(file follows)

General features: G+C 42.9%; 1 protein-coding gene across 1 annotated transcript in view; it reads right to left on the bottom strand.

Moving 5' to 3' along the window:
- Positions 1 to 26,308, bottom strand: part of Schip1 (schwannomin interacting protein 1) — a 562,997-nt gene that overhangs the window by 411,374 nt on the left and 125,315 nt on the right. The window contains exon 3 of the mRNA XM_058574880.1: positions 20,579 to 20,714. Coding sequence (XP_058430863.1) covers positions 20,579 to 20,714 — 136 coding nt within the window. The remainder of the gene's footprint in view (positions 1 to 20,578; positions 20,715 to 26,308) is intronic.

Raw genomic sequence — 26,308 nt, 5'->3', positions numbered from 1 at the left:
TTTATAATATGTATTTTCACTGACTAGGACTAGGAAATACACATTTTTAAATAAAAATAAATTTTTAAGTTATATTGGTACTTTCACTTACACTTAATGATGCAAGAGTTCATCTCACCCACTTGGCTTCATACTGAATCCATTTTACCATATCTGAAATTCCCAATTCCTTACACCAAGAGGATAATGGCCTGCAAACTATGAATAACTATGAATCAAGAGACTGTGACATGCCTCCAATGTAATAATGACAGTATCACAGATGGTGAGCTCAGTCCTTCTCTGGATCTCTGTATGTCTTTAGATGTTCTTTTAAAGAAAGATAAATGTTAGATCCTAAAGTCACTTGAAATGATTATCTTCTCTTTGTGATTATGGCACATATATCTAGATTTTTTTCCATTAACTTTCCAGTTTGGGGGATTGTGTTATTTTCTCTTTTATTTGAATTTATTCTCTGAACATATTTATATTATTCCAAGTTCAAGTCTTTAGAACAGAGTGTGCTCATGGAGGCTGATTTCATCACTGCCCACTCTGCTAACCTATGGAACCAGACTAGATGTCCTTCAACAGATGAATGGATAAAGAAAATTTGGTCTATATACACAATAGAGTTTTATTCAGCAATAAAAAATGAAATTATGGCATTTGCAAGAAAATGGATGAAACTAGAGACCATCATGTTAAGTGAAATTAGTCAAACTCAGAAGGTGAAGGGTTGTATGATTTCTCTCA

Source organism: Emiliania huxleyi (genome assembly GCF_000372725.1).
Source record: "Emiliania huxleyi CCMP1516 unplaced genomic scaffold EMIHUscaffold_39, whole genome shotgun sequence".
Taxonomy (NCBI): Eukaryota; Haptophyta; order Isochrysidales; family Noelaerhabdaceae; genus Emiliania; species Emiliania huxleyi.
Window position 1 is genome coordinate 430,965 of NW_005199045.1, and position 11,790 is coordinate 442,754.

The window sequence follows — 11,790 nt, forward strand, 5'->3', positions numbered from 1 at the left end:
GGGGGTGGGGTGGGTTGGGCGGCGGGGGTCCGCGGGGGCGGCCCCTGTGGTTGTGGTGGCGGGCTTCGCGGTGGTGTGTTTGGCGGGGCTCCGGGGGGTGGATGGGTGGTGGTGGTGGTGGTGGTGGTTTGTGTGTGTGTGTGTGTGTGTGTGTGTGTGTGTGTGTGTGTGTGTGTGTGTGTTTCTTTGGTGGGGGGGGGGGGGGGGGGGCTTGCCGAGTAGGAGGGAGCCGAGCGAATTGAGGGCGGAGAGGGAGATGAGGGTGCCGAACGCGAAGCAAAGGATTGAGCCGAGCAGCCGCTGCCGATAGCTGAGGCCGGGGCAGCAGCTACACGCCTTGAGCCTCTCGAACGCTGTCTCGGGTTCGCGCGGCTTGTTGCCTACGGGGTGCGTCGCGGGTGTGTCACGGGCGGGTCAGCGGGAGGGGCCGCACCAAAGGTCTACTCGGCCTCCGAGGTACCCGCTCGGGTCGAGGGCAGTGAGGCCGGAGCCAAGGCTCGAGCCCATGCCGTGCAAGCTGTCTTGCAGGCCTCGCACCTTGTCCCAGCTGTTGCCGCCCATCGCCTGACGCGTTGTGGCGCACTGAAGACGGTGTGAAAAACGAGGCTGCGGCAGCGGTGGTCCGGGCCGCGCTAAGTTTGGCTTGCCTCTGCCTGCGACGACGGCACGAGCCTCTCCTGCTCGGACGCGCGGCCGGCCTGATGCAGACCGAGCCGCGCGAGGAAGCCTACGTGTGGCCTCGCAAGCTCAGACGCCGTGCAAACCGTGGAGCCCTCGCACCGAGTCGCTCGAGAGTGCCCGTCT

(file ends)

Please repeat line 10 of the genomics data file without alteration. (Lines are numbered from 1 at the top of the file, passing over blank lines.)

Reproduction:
The window sequence follows — 11,790 nt, forward strand, 5'->3', positions numbered from 1 at the left end: